Center for Agricultural Transformation

Center for Agricultural Transformation

ORG Permanent Modernity

Lilongwe, Malawi | View Map
Année du projet

Installations de recherche


Center for AGricultural Transformation

ORG Permanent Modernity en tant que Architectes.

The Centre for Agricultural Transformation (CAT) is an ambitious initiative that aims to turn around agricultural technology amongst Malawian smallholder farmers and unhook Malawi from tobacco farming to alternative livelihoods (Thomas Ermacora, Clear Village Founder). 

CAT is the pilot research and development facility that is envisioned as an anchor institution in the agriculture technology (ag-tech) innovation ecosystem. Here, experimentation and imagination take place in a regional hub for science, technology and innovation. 

The project is located on 4 ha of land on the NRC Campus (University of Agriculture and Natural Resources), in Lilongwe. The design challenge was to create an architecture that responds to the logic of the program, its location and climate. Architects ORG Permanent Modernity met this challenge by designing a sustainable center with flexible and attractive work environments.

The CAT site is an interface between the academic campus of the NRC and the surrounding farms. Its position, at the edge of the campus, makes it easily accessible to a variety of actors. Main entrances welcome people to enter the building both from the surrounding farms/villages and from the Campus sides.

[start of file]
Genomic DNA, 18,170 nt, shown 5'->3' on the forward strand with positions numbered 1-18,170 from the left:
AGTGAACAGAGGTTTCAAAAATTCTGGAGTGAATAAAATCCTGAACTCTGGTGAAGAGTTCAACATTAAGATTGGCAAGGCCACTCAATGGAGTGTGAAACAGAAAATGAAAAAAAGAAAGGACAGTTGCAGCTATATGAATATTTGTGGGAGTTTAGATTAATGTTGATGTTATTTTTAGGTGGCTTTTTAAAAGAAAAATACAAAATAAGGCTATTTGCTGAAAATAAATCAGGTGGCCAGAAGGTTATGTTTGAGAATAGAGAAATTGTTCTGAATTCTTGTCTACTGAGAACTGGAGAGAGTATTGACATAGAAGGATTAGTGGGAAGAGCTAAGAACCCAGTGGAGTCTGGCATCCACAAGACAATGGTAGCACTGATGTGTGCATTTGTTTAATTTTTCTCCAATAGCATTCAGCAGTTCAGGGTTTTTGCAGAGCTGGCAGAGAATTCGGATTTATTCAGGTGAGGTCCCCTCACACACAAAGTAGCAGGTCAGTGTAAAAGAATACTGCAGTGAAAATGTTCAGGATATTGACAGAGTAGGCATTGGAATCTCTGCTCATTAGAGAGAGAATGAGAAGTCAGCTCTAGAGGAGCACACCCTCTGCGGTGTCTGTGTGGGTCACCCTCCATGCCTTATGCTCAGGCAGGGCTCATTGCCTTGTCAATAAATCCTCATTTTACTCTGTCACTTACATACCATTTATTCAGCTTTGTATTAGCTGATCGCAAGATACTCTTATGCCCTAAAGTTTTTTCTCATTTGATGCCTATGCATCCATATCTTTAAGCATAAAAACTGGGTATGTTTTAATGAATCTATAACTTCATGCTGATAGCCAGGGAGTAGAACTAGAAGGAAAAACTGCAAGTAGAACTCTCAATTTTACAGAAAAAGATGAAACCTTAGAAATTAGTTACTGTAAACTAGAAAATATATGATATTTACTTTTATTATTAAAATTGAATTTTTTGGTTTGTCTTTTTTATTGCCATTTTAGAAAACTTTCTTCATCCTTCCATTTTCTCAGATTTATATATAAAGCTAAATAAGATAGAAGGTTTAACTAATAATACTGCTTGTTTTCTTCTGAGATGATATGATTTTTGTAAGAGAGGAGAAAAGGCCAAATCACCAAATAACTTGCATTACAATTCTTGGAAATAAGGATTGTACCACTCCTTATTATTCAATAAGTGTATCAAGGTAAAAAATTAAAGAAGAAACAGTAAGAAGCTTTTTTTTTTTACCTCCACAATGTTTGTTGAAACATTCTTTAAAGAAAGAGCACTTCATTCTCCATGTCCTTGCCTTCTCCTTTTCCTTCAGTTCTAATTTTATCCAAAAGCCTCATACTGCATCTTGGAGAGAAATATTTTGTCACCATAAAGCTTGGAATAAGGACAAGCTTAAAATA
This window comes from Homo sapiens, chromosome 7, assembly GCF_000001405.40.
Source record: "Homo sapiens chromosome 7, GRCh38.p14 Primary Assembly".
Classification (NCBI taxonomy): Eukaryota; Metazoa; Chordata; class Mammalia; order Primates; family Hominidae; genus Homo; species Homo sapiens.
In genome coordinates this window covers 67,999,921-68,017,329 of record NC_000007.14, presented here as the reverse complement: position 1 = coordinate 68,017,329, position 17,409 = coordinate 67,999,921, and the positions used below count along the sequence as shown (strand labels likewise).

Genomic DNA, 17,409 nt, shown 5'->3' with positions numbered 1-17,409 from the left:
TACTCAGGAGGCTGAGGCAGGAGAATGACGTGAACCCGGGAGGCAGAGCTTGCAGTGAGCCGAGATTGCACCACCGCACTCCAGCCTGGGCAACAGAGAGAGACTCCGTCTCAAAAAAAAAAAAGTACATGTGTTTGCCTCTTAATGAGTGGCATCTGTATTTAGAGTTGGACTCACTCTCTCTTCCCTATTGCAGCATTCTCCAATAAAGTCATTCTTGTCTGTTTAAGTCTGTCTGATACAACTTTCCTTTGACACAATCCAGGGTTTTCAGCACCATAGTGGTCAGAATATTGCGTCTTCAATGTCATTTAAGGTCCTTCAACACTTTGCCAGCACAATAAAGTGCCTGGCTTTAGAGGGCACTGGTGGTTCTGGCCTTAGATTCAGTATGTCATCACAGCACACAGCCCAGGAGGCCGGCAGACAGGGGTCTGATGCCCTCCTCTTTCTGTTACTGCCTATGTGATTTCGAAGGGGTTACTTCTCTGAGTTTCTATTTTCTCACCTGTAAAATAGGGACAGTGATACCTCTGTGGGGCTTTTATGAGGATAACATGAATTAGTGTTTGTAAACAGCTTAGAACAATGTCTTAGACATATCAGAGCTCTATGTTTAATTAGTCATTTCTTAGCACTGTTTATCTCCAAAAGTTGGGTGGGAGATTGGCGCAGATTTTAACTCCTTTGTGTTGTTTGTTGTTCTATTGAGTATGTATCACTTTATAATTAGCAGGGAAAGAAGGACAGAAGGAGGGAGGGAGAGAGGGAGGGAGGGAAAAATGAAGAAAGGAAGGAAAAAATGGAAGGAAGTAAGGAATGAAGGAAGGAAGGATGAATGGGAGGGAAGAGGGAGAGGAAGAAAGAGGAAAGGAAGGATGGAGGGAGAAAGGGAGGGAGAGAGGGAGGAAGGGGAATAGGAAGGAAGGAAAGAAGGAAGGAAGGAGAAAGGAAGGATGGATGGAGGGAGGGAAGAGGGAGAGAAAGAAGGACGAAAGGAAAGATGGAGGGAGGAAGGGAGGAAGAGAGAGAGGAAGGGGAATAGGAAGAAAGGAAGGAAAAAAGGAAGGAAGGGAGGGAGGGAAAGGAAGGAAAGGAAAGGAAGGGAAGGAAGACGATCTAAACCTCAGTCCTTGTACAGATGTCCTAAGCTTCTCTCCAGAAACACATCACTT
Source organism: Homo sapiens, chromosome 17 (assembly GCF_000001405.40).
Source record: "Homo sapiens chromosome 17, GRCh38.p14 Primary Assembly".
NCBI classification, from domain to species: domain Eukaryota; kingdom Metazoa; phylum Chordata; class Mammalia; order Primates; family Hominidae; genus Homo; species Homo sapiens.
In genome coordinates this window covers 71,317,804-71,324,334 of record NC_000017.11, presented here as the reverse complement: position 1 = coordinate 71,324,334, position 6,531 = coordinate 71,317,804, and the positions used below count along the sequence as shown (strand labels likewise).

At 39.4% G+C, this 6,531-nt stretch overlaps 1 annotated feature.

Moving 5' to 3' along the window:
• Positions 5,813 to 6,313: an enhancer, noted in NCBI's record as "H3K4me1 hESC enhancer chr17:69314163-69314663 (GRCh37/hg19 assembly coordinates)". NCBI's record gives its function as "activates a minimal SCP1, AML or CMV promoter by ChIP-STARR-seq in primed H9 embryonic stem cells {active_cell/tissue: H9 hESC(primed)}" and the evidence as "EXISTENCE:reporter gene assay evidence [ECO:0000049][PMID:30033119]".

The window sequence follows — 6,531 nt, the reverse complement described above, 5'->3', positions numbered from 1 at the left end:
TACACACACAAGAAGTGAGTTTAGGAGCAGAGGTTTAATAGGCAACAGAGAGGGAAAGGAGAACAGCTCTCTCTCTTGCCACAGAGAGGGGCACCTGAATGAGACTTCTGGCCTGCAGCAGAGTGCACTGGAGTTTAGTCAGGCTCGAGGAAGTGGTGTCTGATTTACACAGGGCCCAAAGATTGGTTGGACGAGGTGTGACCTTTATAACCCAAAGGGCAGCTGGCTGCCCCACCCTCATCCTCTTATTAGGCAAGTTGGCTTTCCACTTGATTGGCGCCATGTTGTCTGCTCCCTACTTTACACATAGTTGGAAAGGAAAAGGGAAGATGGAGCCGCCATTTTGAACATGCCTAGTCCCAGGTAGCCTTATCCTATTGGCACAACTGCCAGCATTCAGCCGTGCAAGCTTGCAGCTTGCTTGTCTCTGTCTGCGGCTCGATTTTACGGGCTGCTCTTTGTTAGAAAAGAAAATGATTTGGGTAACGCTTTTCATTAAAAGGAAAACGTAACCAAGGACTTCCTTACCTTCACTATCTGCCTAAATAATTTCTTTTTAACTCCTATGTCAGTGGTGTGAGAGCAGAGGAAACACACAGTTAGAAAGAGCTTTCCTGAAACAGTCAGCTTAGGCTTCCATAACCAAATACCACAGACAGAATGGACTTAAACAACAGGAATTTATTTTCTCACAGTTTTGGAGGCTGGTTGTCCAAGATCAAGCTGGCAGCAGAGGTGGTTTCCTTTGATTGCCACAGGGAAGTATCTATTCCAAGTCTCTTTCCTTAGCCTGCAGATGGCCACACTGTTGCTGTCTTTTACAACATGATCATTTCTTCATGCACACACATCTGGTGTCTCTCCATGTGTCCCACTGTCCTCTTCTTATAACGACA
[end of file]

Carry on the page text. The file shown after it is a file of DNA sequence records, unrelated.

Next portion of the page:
The building is organized as 4 different entities wrapped around a central and covered courtyard. The courtyard is the heart of the building in which people meet, exchange ideas, teach and learn... This space constitutes the heart of the building and provides a room to display information and new innovations. CAT has no corridors to better stimulate social interactions between users, and to encourage active participation. 

The building, with its iconically shaped roofs, is to be a landmark that echoes the natural landscape of the Lilongwe valley and its isolated mountains scattered around the valley. Copper cladding was used as one continuous finishing material, uniting both the façade and the roofs, and giving a welcoming and monolithic impression. On each of the roofs is mounted with a roof-over clerestory that helps the daylight comfort as well and enhancing the stack ventilation process. 

The building mainly relies on a passive cooling concept that functions without any additional heating or cooling system. The spaces are designed with manual driven and natural ventilation systems, which either is based on effective cross- or stack-ventilation. The roof is the most critical element of the thermal envelope in a climate like Lilongwe, due to the strong solar radiation. If poorly designed, the roof structure would absorb all the heat from the sun and transfer it into the room. Here, the roof system was effectively insulated in order to keep the heat gains from the first floor.

Further, indoor comfort is provided through the summer by minimizing solar gains through the window openings. All the windows facing west and east are equipped with fixed steel louvers. On the north and South façade, windows are equipped with a sunscreen.

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